‘The 50%’ Spotlights Narratives Of Andover Students

R.Prem/The Phillipian

“The 50% (Things We Are Too Scared to Say)” gave students a platform to talk about different aspects of their identity.

“All I ever wanted was for you to love all of me. But I guess I’ll never get that,” Anna Lopez ’19 said quietly, ending their performance and walking off the stage to a chorus of snaps. Lopez’s piece on coming out to their parents was one of many emotional performances delivered by students of the Theatre-510 class. Their show, “The 50% (Things We Are Too Scared To Say),” was held Friday and Saturday evening in the theatre classroom and was a curtain call to a term’s worth of hard work.

“[The performances] are so heart-wrenching. Most people in the audience were crying and a lot of it came from them being able to be vulnerable… Based on how many tears we got in the audience, they’re very relatable,” said Rhea Prem ’19, one of the directors of the play.

“I liked how everyone was so honest. I feel like this school teaches you a bit to separate what you show from what you feel and [the show] was, what the title says, the other 50 percent,” said audience member Sofia Marina ’22.

With acts such as an original song by Junah Jang ’20 on how to return home, a passionate homage by Aliesha Jordan ’19 to her mother, and a monologue by Nolan Hamilton ’20 on being biracial, each piece showcased unique aspects of the performers.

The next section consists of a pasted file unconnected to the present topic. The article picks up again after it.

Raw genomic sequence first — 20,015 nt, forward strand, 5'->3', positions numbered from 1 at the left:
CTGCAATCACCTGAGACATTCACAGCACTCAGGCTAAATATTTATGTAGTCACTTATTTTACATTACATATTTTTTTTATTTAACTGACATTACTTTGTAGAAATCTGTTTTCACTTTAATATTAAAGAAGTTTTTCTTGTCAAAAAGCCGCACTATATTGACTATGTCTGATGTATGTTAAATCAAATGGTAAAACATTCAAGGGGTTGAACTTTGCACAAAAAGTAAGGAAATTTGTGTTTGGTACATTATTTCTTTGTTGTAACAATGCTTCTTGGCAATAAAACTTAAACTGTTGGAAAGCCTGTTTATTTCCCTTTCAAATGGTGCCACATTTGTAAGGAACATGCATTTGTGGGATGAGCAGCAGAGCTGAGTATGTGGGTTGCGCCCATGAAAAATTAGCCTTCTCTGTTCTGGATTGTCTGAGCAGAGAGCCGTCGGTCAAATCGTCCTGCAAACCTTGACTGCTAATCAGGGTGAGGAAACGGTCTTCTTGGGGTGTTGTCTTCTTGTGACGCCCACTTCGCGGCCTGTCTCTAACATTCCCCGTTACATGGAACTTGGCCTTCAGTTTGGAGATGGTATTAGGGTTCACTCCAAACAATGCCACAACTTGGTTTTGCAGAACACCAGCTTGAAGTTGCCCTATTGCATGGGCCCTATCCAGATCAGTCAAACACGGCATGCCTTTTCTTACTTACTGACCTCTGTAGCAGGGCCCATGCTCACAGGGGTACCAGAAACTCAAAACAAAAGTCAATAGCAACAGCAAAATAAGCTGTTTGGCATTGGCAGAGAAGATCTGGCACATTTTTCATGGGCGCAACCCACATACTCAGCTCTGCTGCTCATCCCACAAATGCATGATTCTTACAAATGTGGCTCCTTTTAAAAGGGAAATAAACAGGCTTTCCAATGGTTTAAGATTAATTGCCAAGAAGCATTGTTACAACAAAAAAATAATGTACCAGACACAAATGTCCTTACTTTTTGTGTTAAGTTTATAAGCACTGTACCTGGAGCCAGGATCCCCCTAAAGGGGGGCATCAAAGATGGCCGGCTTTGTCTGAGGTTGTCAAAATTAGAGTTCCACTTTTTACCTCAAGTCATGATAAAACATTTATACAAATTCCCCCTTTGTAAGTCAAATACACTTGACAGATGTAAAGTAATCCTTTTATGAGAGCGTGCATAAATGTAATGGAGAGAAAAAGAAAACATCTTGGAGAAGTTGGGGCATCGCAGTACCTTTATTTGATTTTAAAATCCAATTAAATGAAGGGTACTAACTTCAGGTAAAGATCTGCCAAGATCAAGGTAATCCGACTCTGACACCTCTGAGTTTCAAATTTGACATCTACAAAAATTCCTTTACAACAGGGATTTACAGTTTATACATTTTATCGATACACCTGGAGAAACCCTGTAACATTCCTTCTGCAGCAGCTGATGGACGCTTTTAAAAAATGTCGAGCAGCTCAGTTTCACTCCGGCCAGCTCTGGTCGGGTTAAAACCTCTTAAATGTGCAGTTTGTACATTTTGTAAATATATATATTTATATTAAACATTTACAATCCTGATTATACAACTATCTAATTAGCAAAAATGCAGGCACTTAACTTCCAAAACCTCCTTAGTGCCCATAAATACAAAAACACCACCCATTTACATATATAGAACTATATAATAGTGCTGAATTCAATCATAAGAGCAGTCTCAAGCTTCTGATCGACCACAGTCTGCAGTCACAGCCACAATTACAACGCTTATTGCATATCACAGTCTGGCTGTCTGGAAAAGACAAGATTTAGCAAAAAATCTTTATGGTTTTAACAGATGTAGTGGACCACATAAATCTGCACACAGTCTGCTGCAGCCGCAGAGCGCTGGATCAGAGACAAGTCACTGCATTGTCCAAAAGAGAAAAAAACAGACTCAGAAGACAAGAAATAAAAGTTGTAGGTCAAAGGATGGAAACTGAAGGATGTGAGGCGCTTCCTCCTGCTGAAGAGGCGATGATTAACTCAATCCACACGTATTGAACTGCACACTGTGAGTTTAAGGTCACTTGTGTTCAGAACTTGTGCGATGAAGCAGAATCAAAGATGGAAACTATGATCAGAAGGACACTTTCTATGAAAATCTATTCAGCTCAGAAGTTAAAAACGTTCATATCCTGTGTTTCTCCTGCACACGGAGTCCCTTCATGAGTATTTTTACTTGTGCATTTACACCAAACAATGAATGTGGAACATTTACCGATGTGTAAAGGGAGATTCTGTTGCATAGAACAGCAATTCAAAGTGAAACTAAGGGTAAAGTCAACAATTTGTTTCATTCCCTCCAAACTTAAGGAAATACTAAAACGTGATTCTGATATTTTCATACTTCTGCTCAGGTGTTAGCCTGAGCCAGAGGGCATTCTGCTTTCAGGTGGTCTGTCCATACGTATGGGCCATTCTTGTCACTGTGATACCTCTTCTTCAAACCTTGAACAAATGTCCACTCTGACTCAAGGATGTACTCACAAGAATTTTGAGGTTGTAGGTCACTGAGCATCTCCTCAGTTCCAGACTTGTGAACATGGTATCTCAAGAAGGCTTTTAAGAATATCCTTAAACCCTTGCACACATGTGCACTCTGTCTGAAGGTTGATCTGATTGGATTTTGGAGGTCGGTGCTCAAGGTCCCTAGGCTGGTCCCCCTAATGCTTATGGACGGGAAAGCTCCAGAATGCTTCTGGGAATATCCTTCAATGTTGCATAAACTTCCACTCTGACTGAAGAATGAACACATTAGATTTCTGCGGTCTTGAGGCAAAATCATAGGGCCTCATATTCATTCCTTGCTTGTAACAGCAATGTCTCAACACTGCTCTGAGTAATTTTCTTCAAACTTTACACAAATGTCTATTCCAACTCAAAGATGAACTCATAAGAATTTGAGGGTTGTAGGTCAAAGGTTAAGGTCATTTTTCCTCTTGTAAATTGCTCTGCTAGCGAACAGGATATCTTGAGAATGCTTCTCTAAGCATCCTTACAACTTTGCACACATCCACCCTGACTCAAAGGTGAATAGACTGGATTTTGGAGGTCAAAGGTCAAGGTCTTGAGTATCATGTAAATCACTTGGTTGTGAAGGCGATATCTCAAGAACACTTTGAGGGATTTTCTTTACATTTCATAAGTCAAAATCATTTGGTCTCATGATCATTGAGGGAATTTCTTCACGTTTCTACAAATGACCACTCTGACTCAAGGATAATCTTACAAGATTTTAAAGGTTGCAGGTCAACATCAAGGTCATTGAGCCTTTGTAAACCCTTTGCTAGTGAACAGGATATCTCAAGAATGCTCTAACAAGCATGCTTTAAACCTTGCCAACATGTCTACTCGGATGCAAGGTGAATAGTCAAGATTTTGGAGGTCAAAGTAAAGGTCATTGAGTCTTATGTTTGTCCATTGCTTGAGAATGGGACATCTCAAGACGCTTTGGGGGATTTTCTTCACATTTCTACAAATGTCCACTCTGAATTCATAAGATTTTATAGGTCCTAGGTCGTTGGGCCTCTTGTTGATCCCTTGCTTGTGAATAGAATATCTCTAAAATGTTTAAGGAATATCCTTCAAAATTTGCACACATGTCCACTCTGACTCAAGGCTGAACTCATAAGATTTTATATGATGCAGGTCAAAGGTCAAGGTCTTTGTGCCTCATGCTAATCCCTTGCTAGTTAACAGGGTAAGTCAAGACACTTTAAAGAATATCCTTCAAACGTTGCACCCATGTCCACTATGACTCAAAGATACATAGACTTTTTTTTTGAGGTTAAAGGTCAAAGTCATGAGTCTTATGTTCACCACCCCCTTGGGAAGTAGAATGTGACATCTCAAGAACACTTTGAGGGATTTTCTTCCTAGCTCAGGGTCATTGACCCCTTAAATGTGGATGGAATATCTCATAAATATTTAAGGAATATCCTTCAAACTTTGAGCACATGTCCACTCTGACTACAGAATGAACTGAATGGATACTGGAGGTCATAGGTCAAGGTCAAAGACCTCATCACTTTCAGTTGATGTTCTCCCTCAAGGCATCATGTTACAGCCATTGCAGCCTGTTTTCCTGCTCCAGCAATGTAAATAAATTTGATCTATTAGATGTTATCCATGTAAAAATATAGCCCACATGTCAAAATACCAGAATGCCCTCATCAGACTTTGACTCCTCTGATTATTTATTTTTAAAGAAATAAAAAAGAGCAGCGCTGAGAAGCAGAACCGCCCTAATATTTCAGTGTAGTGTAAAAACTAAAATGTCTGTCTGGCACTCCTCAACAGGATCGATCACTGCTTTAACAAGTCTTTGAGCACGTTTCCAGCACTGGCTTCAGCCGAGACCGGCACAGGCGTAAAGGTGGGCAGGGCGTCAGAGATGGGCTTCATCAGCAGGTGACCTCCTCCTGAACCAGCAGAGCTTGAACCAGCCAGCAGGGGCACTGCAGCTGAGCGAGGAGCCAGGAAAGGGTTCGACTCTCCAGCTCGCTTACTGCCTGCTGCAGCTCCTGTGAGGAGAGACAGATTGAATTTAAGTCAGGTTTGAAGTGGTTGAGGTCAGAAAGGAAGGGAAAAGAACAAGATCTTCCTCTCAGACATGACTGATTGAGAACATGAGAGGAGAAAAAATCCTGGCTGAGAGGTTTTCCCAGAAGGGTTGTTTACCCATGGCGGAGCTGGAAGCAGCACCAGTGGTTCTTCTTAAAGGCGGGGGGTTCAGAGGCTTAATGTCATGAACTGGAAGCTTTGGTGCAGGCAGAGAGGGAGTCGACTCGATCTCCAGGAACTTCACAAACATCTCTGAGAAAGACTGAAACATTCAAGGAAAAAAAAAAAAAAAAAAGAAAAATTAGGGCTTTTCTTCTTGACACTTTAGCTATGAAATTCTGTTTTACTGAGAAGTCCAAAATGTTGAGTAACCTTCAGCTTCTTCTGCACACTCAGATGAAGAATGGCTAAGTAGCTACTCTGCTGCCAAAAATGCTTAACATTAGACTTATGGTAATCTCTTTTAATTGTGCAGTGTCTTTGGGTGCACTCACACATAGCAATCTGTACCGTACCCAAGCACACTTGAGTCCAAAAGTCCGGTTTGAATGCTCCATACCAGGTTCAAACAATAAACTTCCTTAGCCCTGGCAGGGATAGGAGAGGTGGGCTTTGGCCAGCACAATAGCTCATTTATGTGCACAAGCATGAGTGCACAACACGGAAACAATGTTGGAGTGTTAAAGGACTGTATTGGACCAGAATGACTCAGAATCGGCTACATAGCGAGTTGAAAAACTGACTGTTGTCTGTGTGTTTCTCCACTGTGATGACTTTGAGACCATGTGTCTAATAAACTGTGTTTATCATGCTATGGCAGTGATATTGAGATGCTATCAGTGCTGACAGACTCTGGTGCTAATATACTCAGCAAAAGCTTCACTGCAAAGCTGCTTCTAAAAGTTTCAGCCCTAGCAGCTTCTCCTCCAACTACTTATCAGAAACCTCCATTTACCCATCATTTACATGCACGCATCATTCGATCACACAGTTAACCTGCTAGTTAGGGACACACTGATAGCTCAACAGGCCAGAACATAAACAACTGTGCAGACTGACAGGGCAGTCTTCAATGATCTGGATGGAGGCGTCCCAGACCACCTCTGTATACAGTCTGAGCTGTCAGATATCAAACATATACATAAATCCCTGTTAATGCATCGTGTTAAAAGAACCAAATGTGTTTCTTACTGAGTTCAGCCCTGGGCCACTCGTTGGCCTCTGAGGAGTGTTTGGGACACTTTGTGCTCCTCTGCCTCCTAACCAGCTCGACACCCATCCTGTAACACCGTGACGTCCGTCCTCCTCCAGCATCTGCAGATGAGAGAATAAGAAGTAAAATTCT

“I think it went amazing. I think they did so well, I’m so proud of all of them. Ria [Vieira ’19, the other play director,] and I were crying when we were watching it…we’re so incredibly impressed by the work that they have done. We know it’s so hard… To see them perform so maturely and so openly is really amazing,” said Prem.

The performance came after months of self-reflection and writing prompts about themselves in order to develop these final pieces. Many of these prompts were about socioeconomic class, race, nationality, gender identity, and sexuality.

“[Linda Carter Griffith, Assistant Head of School for Equity, Inclusion, and Wellness, and Allen Grimm, Instructor in Theater and Dance ] gave out prompts for homework and the students would come back with pieces that they had written that fit the prompt. Slowly, it went to free choice and then writing about what came to them,” said Vieira.

During the process of creating, sharing, and revising their scripts, the cast members found support and solidarity in their castmates. This vulnerability also allowed for the performers to connect with the audience on a more personal and profound level, according to cast member Jelani Wilson ’19.

“It didn’t feel so much as acting, it felt so much like me getting off my feelings and telling other people. Of course, it’s a crowd and in an acting environment, but it felt just like me finally being candid and honest with everyone for once… I feel like it’s really uplifting and that the acting class was almost therapeutic in that regard, that I was able to get myself out there and feel comfortable with it,” said Wilson.

Editor’s Note: Nolan Hamilton is a Business Associate for The Phillipian. Junah Jang is an Associate Commentary Editor for The Phillipian. Rhea Prem is a Photo Editor for The Phillipian.